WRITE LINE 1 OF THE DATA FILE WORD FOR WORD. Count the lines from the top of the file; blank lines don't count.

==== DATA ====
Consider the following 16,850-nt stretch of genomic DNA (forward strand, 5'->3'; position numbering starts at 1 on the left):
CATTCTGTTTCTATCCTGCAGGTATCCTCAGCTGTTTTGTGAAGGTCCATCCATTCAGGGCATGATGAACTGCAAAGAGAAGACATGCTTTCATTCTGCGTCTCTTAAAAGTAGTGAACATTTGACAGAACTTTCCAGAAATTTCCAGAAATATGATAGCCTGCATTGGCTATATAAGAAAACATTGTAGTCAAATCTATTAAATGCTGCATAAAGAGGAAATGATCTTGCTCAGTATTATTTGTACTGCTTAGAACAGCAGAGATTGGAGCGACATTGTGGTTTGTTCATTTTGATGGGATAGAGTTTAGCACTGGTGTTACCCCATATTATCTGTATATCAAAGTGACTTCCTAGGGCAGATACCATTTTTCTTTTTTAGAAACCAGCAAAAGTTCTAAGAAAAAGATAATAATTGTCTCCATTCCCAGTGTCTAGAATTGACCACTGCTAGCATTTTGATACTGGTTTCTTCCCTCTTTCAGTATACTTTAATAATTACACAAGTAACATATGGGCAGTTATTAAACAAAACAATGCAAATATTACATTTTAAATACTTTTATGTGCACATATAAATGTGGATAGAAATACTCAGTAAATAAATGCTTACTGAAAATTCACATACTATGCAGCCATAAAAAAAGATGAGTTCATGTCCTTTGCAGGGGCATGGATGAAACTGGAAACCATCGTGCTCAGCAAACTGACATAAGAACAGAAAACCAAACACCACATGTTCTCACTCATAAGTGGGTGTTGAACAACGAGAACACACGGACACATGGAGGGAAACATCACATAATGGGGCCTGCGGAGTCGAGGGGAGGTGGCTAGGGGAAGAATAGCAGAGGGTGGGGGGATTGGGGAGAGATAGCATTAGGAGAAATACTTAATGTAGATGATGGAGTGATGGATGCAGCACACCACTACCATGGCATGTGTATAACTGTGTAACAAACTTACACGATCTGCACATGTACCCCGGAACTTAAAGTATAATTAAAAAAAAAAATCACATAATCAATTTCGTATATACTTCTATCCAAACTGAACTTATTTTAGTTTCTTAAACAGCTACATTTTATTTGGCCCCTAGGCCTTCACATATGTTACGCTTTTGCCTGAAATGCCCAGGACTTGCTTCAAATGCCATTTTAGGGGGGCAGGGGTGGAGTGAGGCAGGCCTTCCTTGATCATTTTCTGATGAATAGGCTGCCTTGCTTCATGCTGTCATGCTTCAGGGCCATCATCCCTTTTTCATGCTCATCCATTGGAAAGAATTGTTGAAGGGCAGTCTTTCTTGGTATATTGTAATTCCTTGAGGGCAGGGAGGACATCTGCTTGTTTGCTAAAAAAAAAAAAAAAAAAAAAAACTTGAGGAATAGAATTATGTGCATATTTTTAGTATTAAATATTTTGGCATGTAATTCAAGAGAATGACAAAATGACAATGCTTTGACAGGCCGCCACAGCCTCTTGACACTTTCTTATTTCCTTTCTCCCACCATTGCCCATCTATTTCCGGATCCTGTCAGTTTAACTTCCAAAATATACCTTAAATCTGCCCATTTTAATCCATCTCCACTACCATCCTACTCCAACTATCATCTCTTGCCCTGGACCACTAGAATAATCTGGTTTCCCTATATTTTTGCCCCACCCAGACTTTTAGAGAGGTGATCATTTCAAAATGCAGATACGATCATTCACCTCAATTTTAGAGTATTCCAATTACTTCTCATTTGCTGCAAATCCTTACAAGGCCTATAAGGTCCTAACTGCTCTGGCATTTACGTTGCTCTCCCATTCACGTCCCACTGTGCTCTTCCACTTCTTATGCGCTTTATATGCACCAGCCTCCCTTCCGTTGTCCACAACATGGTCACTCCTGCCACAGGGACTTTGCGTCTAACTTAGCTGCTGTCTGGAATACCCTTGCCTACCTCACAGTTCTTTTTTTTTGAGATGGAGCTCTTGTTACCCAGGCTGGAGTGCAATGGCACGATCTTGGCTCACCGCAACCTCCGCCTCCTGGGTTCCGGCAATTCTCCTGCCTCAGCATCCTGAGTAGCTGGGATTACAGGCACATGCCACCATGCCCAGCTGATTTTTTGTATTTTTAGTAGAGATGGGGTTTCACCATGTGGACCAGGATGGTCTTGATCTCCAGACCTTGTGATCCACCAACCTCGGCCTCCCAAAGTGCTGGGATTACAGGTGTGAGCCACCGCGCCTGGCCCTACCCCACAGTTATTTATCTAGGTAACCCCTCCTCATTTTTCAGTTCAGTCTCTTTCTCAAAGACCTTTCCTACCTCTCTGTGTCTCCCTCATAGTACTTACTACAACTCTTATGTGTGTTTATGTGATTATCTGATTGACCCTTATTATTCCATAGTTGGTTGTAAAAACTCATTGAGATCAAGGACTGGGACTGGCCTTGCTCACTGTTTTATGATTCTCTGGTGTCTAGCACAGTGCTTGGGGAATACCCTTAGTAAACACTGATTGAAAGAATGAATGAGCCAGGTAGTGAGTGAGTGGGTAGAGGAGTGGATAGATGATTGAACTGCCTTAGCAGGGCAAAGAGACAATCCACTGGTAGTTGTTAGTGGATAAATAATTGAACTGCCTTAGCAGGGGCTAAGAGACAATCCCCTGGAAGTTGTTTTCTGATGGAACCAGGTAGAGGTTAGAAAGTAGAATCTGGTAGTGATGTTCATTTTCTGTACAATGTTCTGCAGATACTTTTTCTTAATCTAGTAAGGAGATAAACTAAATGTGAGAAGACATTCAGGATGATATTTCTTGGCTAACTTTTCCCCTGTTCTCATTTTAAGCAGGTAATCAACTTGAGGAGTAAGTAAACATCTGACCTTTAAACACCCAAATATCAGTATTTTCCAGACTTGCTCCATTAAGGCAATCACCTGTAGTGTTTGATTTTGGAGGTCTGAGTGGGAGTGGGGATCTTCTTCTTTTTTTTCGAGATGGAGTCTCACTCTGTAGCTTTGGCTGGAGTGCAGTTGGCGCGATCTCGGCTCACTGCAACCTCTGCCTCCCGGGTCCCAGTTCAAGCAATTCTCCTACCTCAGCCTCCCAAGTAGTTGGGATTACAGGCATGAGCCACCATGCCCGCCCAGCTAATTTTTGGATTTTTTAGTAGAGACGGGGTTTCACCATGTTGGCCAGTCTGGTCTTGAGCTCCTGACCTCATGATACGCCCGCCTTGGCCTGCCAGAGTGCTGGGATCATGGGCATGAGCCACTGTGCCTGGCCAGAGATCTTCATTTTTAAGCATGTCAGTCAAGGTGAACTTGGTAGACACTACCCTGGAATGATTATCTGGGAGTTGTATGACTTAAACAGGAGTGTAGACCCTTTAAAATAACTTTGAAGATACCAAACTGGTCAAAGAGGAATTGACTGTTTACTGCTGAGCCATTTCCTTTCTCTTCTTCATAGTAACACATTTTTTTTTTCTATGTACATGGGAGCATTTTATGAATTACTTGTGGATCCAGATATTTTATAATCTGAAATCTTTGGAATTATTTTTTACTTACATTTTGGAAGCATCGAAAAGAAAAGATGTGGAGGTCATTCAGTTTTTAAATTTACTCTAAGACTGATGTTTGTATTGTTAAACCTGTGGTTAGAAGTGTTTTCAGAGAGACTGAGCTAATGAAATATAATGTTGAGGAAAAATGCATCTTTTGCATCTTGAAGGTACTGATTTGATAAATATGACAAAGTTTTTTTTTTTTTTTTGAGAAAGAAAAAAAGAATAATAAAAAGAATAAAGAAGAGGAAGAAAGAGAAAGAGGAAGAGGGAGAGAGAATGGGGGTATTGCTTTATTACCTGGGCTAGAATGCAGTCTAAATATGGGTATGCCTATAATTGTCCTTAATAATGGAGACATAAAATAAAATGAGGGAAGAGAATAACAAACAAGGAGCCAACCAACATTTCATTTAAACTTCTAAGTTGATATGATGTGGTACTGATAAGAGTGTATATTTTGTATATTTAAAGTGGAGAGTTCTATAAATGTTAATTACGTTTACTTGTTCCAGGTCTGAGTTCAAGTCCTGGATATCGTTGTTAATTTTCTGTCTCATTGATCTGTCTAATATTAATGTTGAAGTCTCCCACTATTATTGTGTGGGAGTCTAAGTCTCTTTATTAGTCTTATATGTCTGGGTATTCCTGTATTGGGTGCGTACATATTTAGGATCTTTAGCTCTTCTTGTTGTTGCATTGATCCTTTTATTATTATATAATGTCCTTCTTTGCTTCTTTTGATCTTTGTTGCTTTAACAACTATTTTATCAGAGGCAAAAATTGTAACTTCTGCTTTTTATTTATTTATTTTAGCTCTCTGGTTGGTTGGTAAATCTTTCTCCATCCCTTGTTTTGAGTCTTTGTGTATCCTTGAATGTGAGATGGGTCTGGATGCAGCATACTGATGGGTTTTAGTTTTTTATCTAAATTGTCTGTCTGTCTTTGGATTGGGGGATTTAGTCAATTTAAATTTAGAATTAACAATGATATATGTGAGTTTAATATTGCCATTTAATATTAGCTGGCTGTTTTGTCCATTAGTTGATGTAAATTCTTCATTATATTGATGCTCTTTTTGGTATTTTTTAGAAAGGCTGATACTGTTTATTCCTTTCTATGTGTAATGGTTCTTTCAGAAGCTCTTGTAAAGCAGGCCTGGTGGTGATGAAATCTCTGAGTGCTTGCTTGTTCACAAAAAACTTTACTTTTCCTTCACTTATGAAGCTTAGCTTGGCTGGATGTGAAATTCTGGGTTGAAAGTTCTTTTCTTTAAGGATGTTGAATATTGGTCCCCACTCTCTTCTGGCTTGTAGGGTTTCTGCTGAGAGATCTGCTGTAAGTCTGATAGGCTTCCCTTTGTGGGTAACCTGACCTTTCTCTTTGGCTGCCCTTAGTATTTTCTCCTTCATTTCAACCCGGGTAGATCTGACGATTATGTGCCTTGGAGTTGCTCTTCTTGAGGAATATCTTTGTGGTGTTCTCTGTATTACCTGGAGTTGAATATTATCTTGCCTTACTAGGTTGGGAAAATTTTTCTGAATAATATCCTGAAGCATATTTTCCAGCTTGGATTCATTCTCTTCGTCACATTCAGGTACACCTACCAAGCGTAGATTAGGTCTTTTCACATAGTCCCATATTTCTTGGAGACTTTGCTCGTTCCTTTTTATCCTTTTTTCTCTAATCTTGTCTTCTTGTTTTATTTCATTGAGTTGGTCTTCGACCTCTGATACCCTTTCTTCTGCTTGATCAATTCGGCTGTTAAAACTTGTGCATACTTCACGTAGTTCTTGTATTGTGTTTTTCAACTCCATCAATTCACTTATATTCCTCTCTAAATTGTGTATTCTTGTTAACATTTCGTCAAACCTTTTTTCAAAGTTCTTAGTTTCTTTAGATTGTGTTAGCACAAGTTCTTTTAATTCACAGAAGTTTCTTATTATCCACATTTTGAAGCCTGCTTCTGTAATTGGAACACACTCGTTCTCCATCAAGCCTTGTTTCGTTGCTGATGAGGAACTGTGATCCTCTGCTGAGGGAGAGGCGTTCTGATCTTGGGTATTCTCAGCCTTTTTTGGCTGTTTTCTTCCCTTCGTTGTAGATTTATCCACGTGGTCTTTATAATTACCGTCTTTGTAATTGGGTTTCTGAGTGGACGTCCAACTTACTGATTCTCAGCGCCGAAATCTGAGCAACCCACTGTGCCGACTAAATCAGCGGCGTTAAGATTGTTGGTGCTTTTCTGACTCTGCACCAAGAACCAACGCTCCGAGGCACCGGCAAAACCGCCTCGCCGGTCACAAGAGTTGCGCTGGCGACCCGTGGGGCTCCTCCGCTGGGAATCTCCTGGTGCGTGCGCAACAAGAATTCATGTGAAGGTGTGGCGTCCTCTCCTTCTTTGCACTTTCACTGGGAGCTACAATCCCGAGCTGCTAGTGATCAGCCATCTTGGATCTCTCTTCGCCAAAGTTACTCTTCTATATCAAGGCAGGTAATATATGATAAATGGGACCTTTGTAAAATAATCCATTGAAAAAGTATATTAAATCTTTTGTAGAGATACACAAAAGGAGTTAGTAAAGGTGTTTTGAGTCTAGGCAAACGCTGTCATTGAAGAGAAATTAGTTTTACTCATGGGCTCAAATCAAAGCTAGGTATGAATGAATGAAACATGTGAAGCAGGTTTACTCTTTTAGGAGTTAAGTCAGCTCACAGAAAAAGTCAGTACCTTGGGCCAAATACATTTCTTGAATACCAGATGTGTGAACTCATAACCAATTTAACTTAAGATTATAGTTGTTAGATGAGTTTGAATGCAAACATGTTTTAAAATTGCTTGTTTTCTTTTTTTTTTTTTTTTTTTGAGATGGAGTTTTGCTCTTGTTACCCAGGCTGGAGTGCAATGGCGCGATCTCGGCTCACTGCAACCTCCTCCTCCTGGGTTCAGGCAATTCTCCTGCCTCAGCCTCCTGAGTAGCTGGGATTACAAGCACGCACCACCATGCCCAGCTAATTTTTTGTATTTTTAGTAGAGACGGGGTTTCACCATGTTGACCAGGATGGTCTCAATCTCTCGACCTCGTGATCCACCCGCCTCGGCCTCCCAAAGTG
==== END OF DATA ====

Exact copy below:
Consider the following 16,850-nt stretch of genomic DNA (forward strand, 5'->3'; position numbering starts at 1 on the left):